2.5 times increase. Germany also remains a very important
destination for export: in the period under review, relative to
the same reference period last year, the growth of export of
goods to Germany has been impressive, 99.6%, which gave
this country a leading 2nd place in the foreign trade
structure.

Other
23%

CIS
countries
23%

China
10%
Iran
6%

EEC
countries
32%

USA
6%

I mp o rt

CIS
countries
28.0%

Other
23.0%
Turqey
5.3%
Iran
4.4%
USA
3.3%

China
9.3%

EEC
countries
26.7%

Source: National Statistics Service of Armenia.

There have been changes in the export structure of


commodity groups: increases were reported in such items as
products of prepared food and precious and semi-precious
stones, precious metals and articles made thereof, but the
shares of items ores and minerals and non-precious
metals and articles made thereof posted decreases.
Concentration persisting at high levels further leaves the
Armenian mining and food sectors vulnerable to possible
shocks in any trade partner or the global economy on the
whole. By the import structure, main trade partners included
Russia, China, Germany and Turkey. The share of imports
from the CIS and EU countries has decreased, respectively,
by 1.2 and 0.3 percentage points while the share of other
countries, China and Turkey in particular, has increased by
1.5 percentage points.

19

2 . 3. N E T FA C T OR I NC O M E S A ND T RA N S FE R S
The remittances were of great importance in terms of
financial stability.

Non-commercial remittances from abroad are crucial for


maintaining the financial stability of the Republic of Armenia.
This explains the fact that these funds have a direct impact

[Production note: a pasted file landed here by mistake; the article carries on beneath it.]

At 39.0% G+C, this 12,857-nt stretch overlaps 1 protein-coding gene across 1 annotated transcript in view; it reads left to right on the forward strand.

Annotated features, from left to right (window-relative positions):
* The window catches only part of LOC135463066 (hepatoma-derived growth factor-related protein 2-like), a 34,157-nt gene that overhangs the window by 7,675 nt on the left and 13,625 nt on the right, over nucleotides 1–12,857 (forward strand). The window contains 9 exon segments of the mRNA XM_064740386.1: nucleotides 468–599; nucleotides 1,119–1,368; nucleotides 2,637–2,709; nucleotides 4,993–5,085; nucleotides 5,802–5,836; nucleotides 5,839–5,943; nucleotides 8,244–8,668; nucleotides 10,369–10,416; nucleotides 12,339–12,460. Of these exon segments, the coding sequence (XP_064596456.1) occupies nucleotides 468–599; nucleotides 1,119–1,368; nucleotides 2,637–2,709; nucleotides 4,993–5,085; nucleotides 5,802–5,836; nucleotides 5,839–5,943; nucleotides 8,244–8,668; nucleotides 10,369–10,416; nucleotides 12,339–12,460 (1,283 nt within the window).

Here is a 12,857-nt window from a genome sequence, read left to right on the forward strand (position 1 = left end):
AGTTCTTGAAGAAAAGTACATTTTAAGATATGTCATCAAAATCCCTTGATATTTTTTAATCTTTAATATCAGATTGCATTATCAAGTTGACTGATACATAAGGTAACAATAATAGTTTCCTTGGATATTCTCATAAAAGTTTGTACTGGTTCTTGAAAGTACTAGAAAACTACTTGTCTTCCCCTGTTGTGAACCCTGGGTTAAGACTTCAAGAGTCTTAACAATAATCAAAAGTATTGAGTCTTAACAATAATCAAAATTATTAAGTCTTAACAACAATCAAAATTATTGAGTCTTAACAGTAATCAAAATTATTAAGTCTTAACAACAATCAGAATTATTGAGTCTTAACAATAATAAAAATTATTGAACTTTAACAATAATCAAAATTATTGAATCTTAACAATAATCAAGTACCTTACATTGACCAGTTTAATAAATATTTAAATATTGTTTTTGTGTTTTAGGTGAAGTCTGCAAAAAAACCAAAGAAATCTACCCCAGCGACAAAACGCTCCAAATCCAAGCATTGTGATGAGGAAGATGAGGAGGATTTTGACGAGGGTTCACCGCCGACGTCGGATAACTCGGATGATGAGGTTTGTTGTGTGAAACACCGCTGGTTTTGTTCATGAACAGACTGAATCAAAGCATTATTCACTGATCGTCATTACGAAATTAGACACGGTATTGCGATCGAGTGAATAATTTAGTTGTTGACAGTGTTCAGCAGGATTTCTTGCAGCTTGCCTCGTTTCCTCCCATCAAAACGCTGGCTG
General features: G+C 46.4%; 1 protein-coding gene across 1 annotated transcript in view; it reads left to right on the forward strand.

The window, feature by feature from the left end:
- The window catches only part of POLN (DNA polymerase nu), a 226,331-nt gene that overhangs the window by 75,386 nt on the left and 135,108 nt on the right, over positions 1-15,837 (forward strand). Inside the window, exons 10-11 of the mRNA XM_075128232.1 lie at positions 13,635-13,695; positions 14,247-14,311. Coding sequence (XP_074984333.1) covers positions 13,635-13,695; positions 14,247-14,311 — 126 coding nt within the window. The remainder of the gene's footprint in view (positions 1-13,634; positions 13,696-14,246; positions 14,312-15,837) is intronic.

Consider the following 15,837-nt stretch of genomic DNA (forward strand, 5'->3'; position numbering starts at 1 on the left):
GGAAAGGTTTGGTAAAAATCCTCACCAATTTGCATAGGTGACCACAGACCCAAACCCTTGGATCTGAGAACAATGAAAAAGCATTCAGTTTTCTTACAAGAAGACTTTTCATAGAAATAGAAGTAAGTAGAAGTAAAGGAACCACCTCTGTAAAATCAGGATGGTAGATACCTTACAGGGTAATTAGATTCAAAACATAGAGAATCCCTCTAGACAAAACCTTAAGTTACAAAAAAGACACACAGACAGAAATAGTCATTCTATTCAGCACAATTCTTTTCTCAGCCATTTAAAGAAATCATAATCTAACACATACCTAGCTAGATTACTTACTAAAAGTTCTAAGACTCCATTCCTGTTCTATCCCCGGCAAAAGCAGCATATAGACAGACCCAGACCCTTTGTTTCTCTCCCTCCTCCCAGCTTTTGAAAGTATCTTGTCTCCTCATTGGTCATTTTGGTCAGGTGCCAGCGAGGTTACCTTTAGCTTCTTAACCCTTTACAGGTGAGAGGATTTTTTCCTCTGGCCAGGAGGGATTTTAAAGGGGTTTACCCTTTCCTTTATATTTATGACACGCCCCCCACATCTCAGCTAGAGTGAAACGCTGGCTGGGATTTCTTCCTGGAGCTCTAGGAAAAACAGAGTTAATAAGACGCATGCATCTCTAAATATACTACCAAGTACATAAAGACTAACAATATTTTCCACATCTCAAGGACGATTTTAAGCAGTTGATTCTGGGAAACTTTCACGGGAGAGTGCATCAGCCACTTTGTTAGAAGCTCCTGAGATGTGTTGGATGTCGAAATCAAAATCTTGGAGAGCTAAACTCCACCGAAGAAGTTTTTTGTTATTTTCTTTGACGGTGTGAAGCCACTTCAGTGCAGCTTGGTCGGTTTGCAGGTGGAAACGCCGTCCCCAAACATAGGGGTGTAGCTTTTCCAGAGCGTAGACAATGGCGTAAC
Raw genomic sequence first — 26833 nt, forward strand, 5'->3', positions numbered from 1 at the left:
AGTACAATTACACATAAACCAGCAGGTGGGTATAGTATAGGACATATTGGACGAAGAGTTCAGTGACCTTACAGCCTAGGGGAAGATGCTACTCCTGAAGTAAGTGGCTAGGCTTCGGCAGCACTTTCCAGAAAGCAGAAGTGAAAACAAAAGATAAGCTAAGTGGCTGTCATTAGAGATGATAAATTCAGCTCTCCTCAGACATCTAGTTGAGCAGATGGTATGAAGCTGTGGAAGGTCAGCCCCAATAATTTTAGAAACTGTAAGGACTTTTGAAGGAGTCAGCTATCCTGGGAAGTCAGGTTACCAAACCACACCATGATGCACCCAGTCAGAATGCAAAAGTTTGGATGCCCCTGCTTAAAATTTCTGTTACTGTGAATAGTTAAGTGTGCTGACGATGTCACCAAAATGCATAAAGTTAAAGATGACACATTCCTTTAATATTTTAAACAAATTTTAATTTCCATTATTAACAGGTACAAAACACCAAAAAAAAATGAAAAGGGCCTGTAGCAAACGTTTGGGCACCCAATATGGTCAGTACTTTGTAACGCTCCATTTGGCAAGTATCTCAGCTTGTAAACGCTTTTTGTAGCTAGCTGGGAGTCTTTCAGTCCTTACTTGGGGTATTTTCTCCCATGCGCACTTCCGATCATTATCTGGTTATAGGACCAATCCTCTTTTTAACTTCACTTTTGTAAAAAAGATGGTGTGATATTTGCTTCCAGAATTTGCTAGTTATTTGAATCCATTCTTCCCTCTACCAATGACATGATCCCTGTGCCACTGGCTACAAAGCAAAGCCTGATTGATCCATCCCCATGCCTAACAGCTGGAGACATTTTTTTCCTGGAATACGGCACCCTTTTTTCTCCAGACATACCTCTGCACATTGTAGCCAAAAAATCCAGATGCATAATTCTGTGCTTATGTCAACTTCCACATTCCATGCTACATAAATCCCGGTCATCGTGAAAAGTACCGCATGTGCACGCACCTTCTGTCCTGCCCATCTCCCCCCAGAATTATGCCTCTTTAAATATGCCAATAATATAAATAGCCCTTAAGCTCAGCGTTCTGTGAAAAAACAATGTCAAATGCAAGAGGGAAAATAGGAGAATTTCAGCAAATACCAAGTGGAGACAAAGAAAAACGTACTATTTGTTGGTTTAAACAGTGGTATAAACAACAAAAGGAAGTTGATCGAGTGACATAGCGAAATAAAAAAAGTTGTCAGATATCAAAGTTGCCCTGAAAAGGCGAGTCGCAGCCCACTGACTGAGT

on individual household's standard of living, spending, creditworthiness, hence macroeconomic and financial stability.
From the year 2008 onward, the share of private
remittances has been increasing in the structure of monthly
monetary income of both urban and rural households and it
now amounts to about 9% per household member 12.
According to the Central Bank surveys, around 16% of
respondents from urban households receive remittances
from abroad13.

During the first half of 2014, non-commercial


remittances of individuals grew, at a slower pace
though.

Net p ri v a te tra n s fers a n d i n c o me o f


s ea s o n a l emp l o y ees
(mln USD)
2000

35%
30%
25%

1600
1200

20%
15%

800
400

In the period under review, relative to the same reference


period last year, the Remittances/GDP ratio has risen by 0.4
percentage point to 16.8%, reflecting a slow growth rate in
remittances. Outbound workers' compensation and private
current transfers have increased by 7.4% y/y compared to a
14.8% y/y growth reported last year14. The inflow of net noncommercial transfers of individuals via the banking system
has grown slowly, either: in the first half of 2014 it grew
merely by 3.1% y/y compared to a 10.5% y/y growth
reported for the same reference period last year.

10%
5%
2014

2013

2012

2011

2010

2009

2008

2007

2006

2005

Net private transfers and income of employees, annual

Net private transfers and income of employees/GDP (righthand scale)